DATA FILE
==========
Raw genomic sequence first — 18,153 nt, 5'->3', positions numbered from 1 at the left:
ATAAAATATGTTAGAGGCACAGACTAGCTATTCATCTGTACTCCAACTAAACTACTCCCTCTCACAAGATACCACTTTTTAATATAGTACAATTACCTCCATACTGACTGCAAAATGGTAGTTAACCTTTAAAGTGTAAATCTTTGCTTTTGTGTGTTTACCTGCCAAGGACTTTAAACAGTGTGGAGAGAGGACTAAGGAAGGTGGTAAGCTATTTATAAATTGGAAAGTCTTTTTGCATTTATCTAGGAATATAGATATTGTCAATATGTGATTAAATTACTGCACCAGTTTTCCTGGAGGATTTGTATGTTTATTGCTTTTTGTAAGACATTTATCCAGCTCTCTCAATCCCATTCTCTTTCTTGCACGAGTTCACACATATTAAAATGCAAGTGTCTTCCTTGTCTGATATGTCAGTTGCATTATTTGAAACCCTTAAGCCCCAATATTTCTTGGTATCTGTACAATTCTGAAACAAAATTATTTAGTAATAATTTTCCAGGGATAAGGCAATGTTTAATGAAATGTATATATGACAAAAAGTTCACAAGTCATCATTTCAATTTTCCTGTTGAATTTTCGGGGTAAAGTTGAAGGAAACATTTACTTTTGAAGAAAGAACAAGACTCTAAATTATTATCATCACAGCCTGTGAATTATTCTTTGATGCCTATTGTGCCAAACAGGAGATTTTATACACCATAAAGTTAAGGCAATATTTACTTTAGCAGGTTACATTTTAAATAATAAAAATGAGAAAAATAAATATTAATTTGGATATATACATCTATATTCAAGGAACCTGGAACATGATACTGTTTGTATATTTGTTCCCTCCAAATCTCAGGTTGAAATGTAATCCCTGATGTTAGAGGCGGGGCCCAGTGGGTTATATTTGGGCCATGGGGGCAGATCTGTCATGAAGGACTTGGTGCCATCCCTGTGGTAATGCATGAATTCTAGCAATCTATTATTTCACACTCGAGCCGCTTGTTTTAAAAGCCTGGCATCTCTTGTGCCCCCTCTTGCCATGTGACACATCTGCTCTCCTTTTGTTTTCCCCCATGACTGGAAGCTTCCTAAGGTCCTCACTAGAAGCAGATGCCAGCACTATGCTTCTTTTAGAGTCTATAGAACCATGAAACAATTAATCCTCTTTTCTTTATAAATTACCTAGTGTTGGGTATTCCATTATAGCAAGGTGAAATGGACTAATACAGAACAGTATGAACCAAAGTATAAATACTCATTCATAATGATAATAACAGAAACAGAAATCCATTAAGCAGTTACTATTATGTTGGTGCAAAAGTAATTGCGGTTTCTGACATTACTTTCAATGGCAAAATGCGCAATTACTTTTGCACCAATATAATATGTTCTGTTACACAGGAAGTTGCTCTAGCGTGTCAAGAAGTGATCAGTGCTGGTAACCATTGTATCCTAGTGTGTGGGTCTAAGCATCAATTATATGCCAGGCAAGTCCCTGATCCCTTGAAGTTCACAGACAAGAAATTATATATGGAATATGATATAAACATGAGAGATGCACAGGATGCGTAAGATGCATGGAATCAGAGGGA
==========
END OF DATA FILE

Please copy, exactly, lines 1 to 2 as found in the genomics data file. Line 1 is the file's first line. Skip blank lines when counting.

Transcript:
Raw genomic sequence first — 18,153 nt, 5'->3', positions numbered from 1 at the left:
ATAAAATATGTTAGAGGCACAGACTAGCTATTCATCTGTACTCCAACTAAACTACTCCCTCTCACAAGATACCACTTTTTAATATAGTACAATTACCTCCATACTGACTGCAAAATGGTAGTTAACCTTTAAAGTGTAAATCTTTGCTTTTGTGTGTTTACCTGCCAAGGACTTTAAACAGTGTGGAGAGAGGACTAAGGAAGGTGGTAAGCTATTTATAAATTGGAAAGTCTTTTTGCATTTATCTAGGAATATAGATATTGTCAATATGTGATTAAATTACTGCACCAGTTTTCCTGGAGGATTTGTATGTTTATTGCTTTTTGTAAGACATTTATCCAGCTCTCTCAATCCCATTCTCTTTCTTGCACGAGTTCACACATATTAAAATGCAAGTGTCTTCCTTGTCTGATATGTCAGTTGCATTATTTGAAACCCTTAAGCCCCAATATTTCTTGGTATCTGTACAATTCTGAAACAAAATTATTTAGTAATAATTTTCCAGGGATAAGGCAATGTTTAATGAAATGTATATATGACAAAAAGTTCACAAGTCATCATTTCAATTTTCCTGTTGAATTTTCGGGGTAAAGTTGAAGGAAACATTTACTTTTGAAGAAAGAACAAGACTCTAAATTATTATCATCACAGCCTGTGAATTATTCTTTGATGCCTATTGTGCCAAACAGGAGATTTTATACACCATAAAGTTAAGGCAATATTTACTTTAGCAGGTTACATTTTAAATAATAAAAATGAGAAAAATAAATATTAATTTGGATATATACATCTATATTCAAGGAACCTGGAACATGATACTGTTTGTATATTTGTTCCCTCCAAATCTCAGGTTGAAATGTAATCCCTGATGTTAGAGGCGGGGCCCAGTGGGTTATATTTGGGCCATGGGGGCAGATCTGTCATGAAGGACTTGGTGCCATCCCTGTGGTAATGCATGAATTCTAGCAATCTATTATTTCACACTCGAGCCGCTTGTTTTAAAAGCCTGGCATCTCTTGTGCCCCCTCTTGCCATGTGACACATCTGCTCTCCTTTTGTTTTCCCCCATGACTGGAAGCTTCCTAAGGTCCTCACTAGAAGCAGATGCCAGCACTATGCTTCTTTTAGAGTCTATAGAACCATGAAACAATTAATCCTCTTTTCTTTATAAATTACCTAGTGTTGGGTATTCCATTATAGCAAGGTGAAATGGACTAATACAGAACAGTATGAACCAAAGTATAAATACTCATTCATAATGATAATAACAGAAACAGAAATCCATTAAGCAGTTACTATTATGTTGGTGCAAAAGTAATTGCGGTTTCTGACATTACTTTCAATGGCAAAATGCGCAATTACTTTTGCACCAATATAATATGTTCTGTTACACAGGAAGTTGCTCTAGCGTGTCAAGAAGTGATCAGTGCTGGTAACCATTGTATCCTAGTGTGTGGGTCTAAGCATCAATTATATGCCAGGCAAGTCCCTGATCCCTTGAAGTTCACAGACAAGAAATTATATATGGAATATGATATAAACATGAGAGATGCACAGGATGCGTAAGATGCATGGAATCAGAGGGA